Now that every Tuesday is a frantic scramble for the best streamable/downloadable/sharable new releases–in our office, at least–self-titled thought we’d save you some time and share five records we stand behind every week. Here’s what we’re digging at the moment:
Black Sabbath, 13 (Universal Republic)
Yes the cover art’s corny as hell, and Ozzy isn’t as boo-scary as he once was. Reality TV, herbal tea and a daily regiment of mind-numbing meds will do that to you. That doesn’t diminish the raw power that remains at the heart of Black Sabbath however, the core trio (Osbourne, guitarist Tony Iommi and bassist Geezer Butler, rounded out by Rage Against the Machine drummer, Brad Wilk) that hasn’t come this close to a proper reunion since their godawful Never Say Die! LP. With everyone’s favorite go-to guru behind the boards (Rick Rubin, of course) and many guitar-guided tracks pushing right past the seven-minute mark, the godfathers of heavy-metal manage to reignite the spark that fueled such canonical full-lengths as Masters of Reality, Paranoid and Sabbath Bloody Sabbath. They even revisit the fireside folkiness of “Planet Caravan” on “Zeitgeist,” a palette cleanser that calms the nerves before “Age of Reason” kicks the door back down. Don’t over think this one; just pretend you’re the stuttering stoner in “Sweet Leaf,” sit back and enjoy.
Boards of Canada, Tomorrow’s Harvest (Warp)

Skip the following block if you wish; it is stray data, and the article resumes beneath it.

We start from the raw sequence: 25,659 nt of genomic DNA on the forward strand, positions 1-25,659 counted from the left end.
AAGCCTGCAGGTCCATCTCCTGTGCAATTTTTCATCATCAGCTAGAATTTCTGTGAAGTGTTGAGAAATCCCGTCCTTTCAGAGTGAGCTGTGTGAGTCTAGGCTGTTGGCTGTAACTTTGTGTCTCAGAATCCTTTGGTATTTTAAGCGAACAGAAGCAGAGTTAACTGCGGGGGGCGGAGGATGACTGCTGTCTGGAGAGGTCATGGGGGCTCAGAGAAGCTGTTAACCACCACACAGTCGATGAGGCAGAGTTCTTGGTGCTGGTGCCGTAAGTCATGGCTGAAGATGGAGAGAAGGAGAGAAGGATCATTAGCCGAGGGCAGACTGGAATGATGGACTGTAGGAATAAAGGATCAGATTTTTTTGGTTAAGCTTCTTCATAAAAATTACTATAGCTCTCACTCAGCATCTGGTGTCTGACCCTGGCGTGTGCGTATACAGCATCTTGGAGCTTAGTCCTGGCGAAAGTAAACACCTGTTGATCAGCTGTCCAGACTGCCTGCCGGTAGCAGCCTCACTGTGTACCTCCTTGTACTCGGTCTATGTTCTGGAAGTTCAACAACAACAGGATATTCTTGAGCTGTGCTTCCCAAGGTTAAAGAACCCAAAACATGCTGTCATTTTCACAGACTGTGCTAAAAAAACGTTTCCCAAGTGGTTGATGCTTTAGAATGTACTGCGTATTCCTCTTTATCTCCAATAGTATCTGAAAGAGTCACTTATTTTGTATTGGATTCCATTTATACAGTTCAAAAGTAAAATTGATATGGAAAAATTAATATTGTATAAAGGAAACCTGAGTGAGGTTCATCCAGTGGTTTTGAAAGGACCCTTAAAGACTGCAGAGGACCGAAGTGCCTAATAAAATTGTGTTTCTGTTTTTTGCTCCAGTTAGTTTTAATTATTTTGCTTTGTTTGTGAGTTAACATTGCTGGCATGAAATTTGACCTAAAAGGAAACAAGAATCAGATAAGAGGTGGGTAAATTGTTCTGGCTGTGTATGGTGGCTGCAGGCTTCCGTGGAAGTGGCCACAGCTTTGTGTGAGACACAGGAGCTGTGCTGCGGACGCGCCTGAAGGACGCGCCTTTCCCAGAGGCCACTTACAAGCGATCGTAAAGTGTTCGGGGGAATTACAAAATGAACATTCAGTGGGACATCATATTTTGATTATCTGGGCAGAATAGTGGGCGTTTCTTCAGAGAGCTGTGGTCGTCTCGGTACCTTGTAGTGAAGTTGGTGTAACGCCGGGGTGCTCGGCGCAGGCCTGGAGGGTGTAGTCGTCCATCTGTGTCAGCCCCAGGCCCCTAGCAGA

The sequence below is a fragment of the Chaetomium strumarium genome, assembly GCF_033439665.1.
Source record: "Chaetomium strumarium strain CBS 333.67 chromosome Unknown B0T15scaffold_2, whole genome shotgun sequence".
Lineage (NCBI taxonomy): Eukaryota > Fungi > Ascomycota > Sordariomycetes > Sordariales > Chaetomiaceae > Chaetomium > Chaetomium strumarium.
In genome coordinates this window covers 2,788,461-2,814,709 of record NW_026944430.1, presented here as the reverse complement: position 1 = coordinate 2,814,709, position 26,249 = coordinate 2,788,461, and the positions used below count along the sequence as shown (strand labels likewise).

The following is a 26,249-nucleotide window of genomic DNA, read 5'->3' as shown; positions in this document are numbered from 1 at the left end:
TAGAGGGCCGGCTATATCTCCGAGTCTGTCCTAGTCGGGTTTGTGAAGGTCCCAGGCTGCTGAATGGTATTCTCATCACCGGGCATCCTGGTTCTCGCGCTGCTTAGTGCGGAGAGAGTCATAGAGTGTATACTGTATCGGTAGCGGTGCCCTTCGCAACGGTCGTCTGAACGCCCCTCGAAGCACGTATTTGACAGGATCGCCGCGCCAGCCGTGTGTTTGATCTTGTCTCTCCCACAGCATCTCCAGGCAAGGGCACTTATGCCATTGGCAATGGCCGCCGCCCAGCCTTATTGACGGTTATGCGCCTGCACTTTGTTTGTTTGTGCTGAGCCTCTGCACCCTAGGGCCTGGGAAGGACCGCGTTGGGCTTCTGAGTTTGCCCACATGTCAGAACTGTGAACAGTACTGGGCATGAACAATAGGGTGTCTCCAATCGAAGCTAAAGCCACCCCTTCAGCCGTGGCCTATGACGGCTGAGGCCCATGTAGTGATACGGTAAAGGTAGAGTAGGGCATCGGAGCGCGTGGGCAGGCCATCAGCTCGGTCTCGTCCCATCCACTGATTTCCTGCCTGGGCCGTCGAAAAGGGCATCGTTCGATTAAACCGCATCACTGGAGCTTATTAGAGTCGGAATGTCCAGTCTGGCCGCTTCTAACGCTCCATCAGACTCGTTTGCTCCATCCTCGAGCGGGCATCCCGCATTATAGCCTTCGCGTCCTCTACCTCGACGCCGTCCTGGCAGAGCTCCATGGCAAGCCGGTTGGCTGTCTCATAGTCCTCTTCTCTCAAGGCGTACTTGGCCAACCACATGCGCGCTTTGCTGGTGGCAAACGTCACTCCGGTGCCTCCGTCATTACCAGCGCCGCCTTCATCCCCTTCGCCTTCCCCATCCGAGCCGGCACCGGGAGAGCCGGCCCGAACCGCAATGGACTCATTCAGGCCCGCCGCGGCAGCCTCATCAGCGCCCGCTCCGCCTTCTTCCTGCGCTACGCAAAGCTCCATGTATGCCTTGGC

We’re gonna quote our own knee-jerk review on this one: “ladies and gentlemen, we’re floating in hyperspace,” with “loops that could have been lifted from a horror score,” “Klaus Schulze chords” and samples that seem to be “sipping on some strychnine syrup.”
Gold Panda, Half of Where You Live (Ghostly)
Good luck getting a breather throughout this twitchy travelogue, which references the busy streets of Brazil, the neon-streaked alleys of Tokyo and countless other cityscapes in its restless samples. Meanwhile, “Reprise,” “My Father in Hong Kong 1961” and “S950” are just ambient enough to point Gold Panda’s productions in fresh directions that nourish the soul as well as your speakers.
Jan St. Werner, Blaze Colour Burn (Thrill Jockey)
As experimental as Mouse on Mars have always been, the avant-dance duo have rarely embraced the unknown as freely as Jan St. Werner does on his new “Fiepblatter” series. Meant to reflect his love of rising indie labels like Pan and Editions Mego’s many imprints, Blaze Colour Burn gets things off to a gloomy start with a sound that’s equal parts Sunn O))), Pita and Luc Ferrari. Definitely one to zone out to, although nightmares will most likely be induced if you nod off halfway through.
Stellar OM Source, Joy One Mile (RVNG)
When Christelle Gualdi released a random 12” single through Rush Hour last year, it seemed to signal that the classically trained double bassist/electro-acoustic composer was bringing her galaxy-hopping Stellar OM Source project back down to earth. The glory days of Chicago, Detroit and London, to be exact, where loose techno sessions like the ones on Joy One Mile once flourished. In this case, Gualdi is joined by Kassem Mosse, who helped the producer maximize the madness in the final mix of her overdub-free Roland workouts. Talk about a rush of blood to the head.